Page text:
Deaths mount in Syria as Arabs move on peace plan

(Reuters) – More than 100 people have been killed in Syria, rights activists said, as the Arab League announced an advance party would be sent to the country this week to pave the way for monitors who will try to help end nine months of violence.

The Syrian Observatory for Human Rights said yesterday that more than 60 army deserters had been shot dead by machinegun fire as they tried to flee their base, citing accounts from wounded survivors. It also counted 40 civilians shot dead across Syria in the crackdown on protests. The British-based observatory said three soldiers had died in fighting with armed rebels backing the opposition in Idlib province. The state news agency SANA said security forces there had killed at least one “terrorist” and wounded several.

The bloodshed occurred the same day Syria agreed to let Arab states monitor its compliance with an Arab League peace agreement aimed at stopping violence against anti-government protesters.

The United Nations says more than 5,000 people have died since the protests began. Syria says more than 1,100 security personnel have been killed by foreign-backed “armed terrorist gangs”.

The Arab League, which has imposed economic sanctions on Syria, had threatened to take the issue to the United Nations Security Council.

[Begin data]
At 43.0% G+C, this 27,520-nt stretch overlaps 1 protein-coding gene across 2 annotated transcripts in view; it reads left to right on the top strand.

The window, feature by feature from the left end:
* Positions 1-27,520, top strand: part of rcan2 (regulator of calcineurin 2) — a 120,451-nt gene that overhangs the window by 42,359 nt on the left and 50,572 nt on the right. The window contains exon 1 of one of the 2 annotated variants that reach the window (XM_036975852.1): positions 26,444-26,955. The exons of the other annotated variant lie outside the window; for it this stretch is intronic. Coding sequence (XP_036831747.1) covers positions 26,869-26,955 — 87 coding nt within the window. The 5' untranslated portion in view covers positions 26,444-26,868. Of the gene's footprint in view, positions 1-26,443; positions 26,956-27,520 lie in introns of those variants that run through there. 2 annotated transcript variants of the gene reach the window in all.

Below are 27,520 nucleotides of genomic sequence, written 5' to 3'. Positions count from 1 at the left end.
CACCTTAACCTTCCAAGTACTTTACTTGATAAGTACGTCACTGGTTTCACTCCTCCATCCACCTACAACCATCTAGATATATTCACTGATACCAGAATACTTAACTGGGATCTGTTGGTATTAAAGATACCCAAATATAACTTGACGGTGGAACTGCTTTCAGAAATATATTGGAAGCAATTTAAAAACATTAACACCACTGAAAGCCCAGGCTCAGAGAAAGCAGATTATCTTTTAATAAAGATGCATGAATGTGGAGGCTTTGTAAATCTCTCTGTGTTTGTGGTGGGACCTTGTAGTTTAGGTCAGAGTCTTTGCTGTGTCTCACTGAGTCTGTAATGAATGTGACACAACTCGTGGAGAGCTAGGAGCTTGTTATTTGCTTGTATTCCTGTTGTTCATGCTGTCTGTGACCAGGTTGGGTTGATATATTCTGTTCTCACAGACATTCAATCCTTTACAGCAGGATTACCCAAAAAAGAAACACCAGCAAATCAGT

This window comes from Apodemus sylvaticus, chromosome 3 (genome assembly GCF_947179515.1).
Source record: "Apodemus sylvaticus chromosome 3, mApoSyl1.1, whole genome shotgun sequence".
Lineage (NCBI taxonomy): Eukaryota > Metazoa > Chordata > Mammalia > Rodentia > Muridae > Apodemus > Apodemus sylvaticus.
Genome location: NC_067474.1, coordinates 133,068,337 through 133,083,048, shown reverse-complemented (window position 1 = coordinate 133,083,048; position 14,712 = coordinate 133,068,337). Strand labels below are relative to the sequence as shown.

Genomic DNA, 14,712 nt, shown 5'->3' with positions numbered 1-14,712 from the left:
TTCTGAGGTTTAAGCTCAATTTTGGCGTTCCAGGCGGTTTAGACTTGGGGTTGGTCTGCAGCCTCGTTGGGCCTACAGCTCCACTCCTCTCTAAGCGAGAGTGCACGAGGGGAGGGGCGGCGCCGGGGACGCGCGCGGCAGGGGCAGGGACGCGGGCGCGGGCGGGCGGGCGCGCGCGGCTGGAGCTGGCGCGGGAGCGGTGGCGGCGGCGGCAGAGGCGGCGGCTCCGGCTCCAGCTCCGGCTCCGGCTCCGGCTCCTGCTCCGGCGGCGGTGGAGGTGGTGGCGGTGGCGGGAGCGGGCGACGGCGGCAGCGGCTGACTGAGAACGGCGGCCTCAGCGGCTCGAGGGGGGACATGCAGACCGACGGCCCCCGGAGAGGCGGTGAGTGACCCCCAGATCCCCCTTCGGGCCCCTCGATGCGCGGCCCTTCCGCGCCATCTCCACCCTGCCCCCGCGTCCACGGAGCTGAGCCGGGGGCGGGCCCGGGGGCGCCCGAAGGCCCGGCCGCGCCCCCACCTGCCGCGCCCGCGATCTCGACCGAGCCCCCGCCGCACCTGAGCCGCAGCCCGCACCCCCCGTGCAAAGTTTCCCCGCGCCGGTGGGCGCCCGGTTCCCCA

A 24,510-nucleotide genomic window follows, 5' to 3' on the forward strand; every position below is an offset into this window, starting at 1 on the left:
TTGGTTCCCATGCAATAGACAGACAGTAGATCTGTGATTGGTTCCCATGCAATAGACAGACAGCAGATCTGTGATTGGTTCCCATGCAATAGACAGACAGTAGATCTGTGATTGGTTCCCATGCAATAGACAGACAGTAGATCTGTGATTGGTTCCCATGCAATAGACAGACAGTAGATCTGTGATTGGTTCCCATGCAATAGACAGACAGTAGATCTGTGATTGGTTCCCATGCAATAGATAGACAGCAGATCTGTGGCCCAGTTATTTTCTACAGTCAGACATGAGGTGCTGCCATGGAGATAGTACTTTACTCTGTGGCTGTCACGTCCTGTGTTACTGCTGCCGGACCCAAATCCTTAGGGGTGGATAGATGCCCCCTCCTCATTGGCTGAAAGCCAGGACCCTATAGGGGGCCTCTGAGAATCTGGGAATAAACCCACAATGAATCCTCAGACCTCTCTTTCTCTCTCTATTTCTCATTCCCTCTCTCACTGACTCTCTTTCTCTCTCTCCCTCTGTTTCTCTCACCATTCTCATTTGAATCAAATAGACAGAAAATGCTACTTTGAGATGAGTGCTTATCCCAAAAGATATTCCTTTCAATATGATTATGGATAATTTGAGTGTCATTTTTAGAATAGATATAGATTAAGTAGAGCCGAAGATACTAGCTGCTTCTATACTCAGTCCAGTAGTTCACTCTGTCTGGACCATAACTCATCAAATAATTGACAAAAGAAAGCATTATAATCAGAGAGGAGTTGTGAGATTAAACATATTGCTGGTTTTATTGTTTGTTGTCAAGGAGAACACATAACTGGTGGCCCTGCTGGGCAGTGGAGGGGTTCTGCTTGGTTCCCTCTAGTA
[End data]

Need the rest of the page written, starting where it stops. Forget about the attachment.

However, the executive head of the League said after the signing of a protocol on foreign observers that there was no immediate plan to lift sanctions that were imposed when Damascus at first refused outside monitors. Nabil Elaraby said observers would now determine whether Syria’s government was complying.

The League would prepare a mission to monitor compliance with an agreement that calls for troops to withdraw from cities where protests have been held, for political prisoners to be freed, and for a dialogue with opposition groups, most of whom are set on following the example of Egypt and others in ending decades of one-man rule.
Syrian opposition leaders dismissed the agreement as a new stalling tactic by President Bashar al-Assad’s government and called instead for foreign military intervention to stop Syria’s crackdown on a nine-month-old pro-democracy protest movement.

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